Invasive Species

Courtesy of Homer Soil and Water Conservation District

Residents in Homer will soon be able to receive help combating invasive weeds. Homer Soil and Water Conservation District is collaborating with the U.S. Fish and Wildlife Service to provide technical assistance to Kenai Peninsula landowners to help protect native plants and animals.

Conservation district Natural Resource Specialist Matt Steffy said invasive weeds can disrupt the balance of native ecosystems, and they can threaten one of the most cherished recourses in Alaska: salmon habitat.  

Photo courtesy of Patrick Saltonstall

In recent decades, researchers around the world have become increasingly concerned about the introduction of invasive species to islands. Some species, like cattle and foxes, were intentionally introduced to Gulf of Alaska islands and have wreaked havoc on ecosystems.

Biologists assumed that settlers also brought Arctic ground squirrels to Gulf of Alaska Islands around the turn of the twentieth century. A new research study, however, has turned this notion on its head.


Photo by Rose Grech/KBBI

Earlier this month, local artist and KBBI volunteer Desiree Hagen received an individual artist award from the Rasmuson Foundation. She plans to use the grant on a community art project making paper out of invasive plants in the Homer area. She hopes to both help remove the species from native plant areas and create awareness of their effects on the ecosystem. KBBI’s Shady Grove Oliver spoke with Hagen about her art.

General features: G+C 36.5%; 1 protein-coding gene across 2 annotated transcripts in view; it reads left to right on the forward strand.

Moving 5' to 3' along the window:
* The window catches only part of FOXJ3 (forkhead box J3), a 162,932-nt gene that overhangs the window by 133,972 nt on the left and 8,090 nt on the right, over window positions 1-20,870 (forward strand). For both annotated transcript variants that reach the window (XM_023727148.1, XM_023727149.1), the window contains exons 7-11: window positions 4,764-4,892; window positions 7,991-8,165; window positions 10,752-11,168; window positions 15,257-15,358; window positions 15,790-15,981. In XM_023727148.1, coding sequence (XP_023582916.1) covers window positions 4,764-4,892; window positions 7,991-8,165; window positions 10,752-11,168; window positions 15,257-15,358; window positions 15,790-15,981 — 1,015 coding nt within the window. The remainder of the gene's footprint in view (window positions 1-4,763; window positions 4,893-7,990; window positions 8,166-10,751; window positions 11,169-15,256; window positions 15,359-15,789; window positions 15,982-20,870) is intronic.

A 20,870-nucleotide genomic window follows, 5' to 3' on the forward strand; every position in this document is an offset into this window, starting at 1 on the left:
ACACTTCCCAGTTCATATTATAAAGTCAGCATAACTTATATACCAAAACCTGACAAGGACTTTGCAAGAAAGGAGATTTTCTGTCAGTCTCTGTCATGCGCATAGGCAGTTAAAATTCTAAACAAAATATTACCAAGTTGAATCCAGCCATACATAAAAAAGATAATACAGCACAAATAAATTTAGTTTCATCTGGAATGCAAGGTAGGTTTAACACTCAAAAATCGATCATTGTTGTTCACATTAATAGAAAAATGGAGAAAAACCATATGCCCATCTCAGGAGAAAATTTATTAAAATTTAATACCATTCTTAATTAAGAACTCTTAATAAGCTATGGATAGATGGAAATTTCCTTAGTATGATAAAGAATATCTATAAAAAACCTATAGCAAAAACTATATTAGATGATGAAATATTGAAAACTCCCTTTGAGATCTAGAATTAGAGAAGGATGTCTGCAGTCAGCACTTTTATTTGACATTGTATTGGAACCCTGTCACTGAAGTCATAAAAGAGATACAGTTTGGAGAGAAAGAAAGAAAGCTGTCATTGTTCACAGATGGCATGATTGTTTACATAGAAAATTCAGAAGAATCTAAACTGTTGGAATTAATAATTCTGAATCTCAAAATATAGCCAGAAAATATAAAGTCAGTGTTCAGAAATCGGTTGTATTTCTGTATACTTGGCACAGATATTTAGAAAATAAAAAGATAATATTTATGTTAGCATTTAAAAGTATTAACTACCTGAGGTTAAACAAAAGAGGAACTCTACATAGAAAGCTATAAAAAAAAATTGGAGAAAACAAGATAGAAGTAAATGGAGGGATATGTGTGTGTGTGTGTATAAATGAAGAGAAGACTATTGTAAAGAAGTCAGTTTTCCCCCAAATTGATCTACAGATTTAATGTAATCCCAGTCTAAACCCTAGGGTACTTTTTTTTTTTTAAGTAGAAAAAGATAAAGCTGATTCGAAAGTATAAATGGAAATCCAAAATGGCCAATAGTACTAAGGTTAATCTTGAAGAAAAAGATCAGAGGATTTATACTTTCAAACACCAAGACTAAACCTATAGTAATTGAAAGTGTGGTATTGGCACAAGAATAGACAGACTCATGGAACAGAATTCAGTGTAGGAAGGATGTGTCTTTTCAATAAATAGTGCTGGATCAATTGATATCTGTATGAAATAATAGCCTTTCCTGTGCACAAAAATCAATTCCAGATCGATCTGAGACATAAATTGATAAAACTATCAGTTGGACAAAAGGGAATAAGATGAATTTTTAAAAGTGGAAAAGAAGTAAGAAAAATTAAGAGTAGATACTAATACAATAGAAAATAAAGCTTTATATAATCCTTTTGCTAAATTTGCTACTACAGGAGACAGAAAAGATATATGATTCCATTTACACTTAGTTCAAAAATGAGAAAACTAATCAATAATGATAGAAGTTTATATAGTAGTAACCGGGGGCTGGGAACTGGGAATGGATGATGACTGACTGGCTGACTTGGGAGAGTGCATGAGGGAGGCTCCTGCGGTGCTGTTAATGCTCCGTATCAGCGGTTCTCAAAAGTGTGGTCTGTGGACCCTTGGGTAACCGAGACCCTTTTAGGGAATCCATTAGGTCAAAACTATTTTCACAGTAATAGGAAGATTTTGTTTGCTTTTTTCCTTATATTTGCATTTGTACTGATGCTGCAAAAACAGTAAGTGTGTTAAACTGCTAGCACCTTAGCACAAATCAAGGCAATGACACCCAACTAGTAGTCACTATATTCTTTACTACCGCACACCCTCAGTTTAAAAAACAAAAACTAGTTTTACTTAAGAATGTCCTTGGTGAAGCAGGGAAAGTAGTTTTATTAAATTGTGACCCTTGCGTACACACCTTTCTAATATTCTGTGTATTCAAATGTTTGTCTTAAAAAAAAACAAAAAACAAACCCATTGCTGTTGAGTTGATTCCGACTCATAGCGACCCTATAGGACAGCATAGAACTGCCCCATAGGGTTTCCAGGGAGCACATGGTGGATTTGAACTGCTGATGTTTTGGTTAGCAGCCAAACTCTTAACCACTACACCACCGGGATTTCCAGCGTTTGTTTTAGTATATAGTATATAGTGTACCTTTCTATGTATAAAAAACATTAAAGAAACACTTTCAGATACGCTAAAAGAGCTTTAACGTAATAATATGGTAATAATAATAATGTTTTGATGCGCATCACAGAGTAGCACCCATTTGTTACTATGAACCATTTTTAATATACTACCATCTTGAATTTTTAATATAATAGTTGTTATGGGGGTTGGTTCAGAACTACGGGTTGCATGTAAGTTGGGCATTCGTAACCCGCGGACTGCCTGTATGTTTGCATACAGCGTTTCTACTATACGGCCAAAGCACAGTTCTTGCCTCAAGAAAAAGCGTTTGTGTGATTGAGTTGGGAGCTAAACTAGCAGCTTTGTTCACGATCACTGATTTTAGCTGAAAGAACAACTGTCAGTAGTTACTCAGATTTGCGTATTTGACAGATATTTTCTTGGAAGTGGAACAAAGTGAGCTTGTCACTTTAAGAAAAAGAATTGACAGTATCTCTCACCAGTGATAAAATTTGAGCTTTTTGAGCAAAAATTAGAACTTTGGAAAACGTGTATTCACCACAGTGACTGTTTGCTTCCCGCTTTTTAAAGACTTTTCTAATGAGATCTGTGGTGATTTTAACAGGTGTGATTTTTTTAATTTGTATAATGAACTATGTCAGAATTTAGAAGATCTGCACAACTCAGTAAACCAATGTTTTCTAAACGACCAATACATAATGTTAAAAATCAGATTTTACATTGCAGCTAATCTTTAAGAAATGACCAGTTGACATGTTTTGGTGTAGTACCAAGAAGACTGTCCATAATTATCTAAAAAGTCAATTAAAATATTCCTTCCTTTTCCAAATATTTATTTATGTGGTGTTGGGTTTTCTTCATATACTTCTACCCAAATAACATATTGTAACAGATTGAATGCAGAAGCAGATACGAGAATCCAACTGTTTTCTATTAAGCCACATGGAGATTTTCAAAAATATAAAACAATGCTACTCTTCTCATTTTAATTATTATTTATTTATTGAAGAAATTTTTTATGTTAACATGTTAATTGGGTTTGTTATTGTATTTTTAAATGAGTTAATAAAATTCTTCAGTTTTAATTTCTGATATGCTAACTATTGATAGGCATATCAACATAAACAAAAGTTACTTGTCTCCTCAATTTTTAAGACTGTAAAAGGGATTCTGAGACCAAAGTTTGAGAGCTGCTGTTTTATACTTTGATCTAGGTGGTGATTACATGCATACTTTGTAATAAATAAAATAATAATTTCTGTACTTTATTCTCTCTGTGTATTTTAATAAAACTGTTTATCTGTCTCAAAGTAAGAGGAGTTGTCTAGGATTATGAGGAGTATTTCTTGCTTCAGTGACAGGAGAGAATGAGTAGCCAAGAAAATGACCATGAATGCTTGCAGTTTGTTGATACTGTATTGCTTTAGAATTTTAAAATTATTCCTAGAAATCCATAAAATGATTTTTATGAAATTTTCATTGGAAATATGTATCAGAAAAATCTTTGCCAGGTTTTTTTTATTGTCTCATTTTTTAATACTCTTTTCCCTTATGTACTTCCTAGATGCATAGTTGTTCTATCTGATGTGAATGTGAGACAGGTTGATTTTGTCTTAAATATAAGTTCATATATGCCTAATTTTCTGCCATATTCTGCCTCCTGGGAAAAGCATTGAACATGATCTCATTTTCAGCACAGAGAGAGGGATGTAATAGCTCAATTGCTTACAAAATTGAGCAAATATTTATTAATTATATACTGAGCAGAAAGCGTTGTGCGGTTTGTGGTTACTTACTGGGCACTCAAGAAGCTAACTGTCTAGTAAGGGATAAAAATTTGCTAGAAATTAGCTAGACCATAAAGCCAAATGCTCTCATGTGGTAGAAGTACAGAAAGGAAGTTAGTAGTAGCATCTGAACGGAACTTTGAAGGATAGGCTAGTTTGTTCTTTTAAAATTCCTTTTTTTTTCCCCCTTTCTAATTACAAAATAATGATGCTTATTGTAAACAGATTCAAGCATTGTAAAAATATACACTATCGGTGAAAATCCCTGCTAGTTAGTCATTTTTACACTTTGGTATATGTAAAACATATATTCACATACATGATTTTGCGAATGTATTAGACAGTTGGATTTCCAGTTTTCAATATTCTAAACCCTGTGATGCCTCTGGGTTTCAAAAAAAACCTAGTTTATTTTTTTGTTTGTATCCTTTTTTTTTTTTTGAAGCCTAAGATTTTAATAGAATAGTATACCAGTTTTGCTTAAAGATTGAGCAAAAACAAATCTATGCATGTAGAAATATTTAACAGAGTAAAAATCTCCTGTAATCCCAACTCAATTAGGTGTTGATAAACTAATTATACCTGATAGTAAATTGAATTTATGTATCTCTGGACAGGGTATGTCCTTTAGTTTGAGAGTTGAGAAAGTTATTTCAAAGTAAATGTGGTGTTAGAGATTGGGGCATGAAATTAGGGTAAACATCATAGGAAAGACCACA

SGO: First of all, can you describe the scope of your project so people can have an idea of what you’re hoping to create with this?

Peninsula Spruce Threatened By Aphid

Apr 4, 2016
Courtesy of the U.S. Forest Service

Spruce trees are under attack in the Kachemak Bay area. Tiny insects called spruce aphids are draining sap from the trees leaving tell-tale signs of damage. Spruce aphids are not usually found on the Kenai Peninsula and their sudden appearance is making residents worry for the health of their trees.